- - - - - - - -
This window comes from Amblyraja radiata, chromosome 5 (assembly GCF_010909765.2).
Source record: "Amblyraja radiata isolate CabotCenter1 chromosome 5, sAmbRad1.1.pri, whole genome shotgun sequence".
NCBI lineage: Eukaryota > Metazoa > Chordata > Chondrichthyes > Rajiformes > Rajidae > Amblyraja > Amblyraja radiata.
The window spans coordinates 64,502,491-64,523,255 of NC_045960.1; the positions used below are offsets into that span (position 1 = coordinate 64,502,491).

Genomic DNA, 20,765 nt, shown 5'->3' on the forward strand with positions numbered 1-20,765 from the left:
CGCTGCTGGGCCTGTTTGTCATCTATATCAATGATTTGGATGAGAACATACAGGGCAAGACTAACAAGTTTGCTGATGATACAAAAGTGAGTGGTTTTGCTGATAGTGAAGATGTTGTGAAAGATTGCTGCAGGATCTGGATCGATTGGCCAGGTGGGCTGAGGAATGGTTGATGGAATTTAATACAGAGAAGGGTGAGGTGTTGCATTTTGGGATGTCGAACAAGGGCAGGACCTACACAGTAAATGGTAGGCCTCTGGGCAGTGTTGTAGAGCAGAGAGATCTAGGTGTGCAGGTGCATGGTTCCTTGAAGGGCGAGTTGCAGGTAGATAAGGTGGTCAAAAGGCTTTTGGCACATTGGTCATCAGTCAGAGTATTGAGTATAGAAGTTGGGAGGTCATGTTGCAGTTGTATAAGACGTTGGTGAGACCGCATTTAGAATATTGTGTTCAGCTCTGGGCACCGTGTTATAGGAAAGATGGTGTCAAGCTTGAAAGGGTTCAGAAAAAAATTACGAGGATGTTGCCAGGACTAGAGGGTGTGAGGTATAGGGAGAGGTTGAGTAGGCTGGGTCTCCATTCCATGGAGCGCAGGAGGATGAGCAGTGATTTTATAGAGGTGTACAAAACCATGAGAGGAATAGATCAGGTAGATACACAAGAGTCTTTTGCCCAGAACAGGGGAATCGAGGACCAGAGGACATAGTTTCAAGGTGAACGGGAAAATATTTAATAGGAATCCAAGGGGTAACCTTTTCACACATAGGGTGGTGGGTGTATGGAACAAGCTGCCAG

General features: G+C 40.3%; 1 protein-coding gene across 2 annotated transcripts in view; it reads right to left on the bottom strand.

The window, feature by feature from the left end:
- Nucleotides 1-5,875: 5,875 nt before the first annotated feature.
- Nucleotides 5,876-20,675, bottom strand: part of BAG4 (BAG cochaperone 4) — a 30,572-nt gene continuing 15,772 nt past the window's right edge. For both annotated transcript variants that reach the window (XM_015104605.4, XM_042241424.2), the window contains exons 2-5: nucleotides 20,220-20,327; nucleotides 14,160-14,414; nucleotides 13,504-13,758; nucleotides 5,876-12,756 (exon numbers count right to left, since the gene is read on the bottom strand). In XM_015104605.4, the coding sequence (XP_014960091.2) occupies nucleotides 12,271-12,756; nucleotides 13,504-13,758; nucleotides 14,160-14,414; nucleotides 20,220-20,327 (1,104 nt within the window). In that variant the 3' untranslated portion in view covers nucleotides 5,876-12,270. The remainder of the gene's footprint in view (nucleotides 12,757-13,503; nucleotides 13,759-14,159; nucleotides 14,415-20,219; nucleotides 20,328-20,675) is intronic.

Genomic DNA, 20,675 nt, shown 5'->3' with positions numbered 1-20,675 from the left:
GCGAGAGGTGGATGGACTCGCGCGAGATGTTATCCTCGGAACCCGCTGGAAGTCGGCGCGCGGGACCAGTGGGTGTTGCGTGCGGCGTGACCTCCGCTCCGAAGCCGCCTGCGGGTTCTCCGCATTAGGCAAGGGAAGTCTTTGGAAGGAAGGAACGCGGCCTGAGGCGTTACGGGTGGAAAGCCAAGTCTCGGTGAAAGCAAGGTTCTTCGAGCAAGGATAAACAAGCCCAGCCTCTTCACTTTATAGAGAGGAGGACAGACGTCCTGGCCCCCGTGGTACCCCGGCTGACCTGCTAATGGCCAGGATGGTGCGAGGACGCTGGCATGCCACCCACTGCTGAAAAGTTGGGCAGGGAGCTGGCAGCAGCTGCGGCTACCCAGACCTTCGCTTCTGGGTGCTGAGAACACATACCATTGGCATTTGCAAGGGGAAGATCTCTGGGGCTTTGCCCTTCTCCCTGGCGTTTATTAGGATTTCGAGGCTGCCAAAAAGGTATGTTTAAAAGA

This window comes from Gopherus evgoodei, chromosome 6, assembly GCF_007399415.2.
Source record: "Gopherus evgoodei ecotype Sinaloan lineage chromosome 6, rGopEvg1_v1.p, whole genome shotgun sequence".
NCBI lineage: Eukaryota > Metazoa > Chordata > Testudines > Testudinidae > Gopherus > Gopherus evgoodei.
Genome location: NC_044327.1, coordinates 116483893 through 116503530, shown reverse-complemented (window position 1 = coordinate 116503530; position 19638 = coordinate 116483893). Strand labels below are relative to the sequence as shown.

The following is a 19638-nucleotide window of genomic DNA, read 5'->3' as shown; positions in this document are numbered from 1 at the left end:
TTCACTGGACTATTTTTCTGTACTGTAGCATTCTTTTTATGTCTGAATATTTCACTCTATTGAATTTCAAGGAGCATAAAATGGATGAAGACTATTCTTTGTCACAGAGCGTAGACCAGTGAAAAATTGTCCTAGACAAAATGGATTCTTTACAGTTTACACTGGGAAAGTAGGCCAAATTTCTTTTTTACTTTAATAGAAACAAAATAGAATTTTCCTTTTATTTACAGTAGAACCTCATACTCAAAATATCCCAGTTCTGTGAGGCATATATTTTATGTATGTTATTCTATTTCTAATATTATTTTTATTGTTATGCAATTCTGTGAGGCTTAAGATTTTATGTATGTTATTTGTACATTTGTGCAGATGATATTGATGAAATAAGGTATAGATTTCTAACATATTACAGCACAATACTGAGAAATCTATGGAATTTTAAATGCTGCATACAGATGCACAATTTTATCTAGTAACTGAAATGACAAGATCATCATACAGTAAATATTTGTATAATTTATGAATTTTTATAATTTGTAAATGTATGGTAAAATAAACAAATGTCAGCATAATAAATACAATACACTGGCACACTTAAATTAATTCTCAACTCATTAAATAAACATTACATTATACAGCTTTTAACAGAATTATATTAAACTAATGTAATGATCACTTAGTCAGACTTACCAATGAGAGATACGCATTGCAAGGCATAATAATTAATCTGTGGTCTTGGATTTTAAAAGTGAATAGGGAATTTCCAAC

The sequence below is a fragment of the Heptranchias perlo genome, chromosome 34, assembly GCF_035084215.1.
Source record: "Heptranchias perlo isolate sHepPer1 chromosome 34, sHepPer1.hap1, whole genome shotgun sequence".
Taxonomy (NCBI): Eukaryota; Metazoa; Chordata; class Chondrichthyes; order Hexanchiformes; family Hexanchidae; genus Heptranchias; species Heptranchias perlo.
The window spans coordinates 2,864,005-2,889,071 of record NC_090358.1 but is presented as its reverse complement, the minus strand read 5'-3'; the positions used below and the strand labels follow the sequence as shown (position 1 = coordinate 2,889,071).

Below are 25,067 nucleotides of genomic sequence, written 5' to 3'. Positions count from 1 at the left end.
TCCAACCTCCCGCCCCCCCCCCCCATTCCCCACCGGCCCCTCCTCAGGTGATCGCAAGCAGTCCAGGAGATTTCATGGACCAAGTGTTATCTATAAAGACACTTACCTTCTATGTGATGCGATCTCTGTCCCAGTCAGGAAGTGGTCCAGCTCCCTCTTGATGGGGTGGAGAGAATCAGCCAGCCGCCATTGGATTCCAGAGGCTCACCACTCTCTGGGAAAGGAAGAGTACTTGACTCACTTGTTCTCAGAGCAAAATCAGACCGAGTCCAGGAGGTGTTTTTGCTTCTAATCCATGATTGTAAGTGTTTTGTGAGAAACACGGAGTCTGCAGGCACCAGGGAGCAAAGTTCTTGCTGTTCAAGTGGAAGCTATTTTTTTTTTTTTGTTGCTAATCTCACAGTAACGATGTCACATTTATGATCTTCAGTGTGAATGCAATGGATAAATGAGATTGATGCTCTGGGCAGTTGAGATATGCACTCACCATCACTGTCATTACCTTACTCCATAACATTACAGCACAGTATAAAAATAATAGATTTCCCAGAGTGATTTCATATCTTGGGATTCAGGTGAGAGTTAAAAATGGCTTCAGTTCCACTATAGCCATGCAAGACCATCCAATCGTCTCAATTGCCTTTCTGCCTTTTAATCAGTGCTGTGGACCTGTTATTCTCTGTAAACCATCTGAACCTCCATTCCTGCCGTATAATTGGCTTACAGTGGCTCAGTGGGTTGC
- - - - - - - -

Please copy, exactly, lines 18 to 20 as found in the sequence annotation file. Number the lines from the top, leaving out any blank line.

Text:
TTCACTGGACTATTTTTCTGTACTGTAGCATTCTTTTTATGTCTGAATATTTCACTCTATTGAATTTCAAGGAGCATAAAATGGATGAAGACTATTCTTTGTCACAGAGCGTAGACCAGTGAAAAATTGTCCTAGACAAAATGGATTCTTTACAGTTTACACTGGGAAAGTAGGCCAAATTTCTTTTTTACTTTAATAGAAACAAAATAGAATTTTCCTTTTATTTACAGTAGAACCTCATACTCAAAATATCCCAGTTCTGTGAGGCATATATTTTATGTATGTTATTCTATTTCTAATATTATTTTTATTGTTATGCAATTCTGTGAGGCTTAAGATTTTATGTATGTTATTTGTACATTTGTGCAGATGATATTGATGAAATAAGGTATAGATTTCTAACATATTACAGCACAATACTGAGAAATCTATGGAATTTTAAATGCTGCATACAGATGCACAATTTTATCTAGTAACTGAAATGACAAGATCATCATACAGTAAATATTTGTATAATTTATGAATTTTTATAATTTGTAAATGTATGGTAAAATAAACAAATGTCAGCATAATAAATACAATACACTGGCACACTTAAATTAATTCTCAACTCATTAAATAAACATTACATTATACAGCTTTTAACAGAATTATATTAAACTAATGTAATGATCACTTAGTCAGACTTACCAATGAGAGATACGCATTGCAAGGCATAATAATTAATCTGTGGTCTTGGATTTTAAAAGTGAATAGGGAATTTCCAAC

The sequence below is a fragment of the Heptranchias perlo genome, chromosome 34, assembly GCF_035084215.1.
Source record: "Heptranchias perlo isolate sHepPer1 chromosome 34, sHepPer1.hap1, whole genome shotgun sequence".